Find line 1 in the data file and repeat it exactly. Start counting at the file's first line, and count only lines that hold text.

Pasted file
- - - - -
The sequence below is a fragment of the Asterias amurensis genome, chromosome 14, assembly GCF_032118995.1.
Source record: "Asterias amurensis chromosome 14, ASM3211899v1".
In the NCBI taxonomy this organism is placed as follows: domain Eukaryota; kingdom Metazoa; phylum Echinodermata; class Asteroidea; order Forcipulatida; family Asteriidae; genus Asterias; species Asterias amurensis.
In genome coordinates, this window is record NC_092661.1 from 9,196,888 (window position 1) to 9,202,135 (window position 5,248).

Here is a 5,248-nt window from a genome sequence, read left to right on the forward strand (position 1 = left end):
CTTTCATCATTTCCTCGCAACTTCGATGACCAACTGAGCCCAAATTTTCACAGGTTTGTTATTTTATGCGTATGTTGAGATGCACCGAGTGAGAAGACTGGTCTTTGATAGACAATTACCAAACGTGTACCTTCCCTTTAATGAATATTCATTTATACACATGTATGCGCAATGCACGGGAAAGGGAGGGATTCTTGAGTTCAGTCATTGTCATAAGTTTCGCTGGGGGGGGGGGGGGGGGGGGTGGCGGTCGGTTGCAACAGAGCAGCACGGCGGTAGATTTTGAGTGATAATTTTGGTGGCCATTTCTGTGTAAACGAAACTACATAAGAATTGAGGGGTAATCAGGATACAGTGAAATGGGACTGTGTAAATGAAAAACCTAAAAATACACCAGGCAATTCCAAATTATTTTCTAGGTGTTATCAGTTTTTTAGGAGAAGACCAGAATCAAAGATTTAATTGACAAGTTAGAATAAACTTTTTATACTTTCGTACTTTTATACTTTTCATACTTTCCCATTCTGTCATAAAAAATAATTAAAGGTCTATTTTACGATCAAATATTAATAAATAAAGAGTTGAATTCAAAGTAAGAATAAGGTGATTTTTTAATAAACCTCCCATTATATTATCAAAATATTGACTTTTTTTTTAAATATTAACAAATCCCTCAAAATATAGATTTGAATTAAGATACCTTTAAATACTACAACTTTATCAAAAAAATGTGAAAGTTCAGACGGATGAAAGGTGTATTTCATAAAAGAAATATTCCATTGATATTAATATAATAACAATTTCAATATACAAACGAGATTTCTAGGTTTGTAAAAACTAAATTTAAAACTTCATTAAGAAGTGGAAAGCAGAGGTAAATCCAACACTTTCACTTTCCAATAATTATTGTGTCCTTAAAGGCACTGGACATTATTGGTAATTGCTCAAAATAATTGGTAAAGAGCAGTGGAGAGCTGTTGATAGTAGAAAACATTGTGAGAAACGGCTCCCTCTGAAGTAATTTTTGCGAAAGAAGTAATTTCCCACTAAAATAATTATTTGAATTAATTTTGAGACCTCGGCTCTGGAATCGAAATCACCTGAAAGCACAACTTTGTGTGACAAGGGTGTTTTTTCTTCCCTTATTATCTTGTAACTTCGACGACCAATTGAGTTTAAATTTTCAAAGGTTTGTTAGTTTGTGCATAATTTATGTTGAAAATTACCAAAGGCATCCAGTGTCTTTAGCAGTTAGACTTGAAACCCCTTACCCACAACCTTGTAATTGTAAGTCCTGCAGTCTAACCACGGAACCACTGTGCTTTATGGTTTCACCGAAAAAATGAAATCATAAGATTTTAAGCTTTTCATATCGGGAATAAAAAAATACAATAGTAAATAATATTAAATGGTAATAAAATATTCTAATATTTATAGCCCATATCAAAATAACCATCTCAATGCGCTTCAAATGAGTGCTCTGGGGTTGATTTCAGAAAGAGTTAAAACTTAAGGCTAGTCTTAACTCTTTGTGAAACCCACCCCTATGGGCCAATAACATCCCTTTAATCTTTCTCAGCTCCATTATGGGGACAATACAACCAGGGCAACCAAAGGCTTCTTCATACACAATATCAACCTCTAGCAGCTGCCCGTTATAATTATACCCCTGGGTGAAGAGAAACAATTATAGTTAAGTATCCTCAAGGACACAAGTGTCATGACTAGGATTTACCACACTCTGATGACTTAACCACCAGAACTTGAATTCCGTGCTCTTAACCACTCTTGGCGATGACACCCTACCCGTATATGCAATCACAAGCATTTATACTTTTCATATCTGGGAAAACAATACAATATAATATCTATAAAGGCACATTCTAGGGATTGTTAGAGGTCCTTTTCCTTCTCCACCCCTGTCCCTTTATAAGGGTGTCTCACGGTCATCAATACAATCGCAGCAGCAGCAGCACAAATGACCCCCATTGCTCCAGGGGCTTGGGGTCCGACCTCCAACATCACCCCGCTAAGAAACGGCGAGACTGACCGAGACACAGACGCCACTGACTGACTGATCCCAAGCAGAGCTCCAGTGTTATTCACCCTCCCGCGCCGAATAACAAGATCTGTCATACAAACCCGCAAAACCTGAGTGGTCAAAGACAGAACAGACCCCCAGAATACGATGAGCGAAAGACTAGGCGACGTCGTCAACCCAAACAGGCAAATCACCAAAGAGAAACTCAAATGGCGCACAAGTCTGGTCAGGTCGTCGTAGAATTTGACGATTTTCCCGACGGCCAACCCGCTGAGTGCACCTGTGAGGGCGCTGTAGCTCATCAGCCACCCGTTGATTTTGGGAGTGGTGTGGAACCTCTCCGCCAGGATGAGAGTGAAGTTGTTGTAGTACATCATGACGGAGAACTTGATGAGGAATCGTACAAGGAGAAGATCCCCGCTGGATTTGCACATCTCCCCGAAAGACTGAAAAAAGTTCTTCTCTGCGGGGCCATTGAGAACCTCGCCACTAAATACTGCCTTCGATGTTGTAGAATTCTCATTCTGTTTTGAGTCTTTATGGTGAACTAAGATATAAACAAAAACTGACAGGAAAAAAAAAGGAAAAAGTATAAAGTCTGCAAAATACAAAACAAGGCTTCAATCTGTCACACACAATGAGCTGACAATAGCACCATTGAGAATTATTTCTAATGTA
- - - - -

The sequence below is a fragment of the Asterias amurensis genome, chromosome 14, assembly GCF_032118995.1.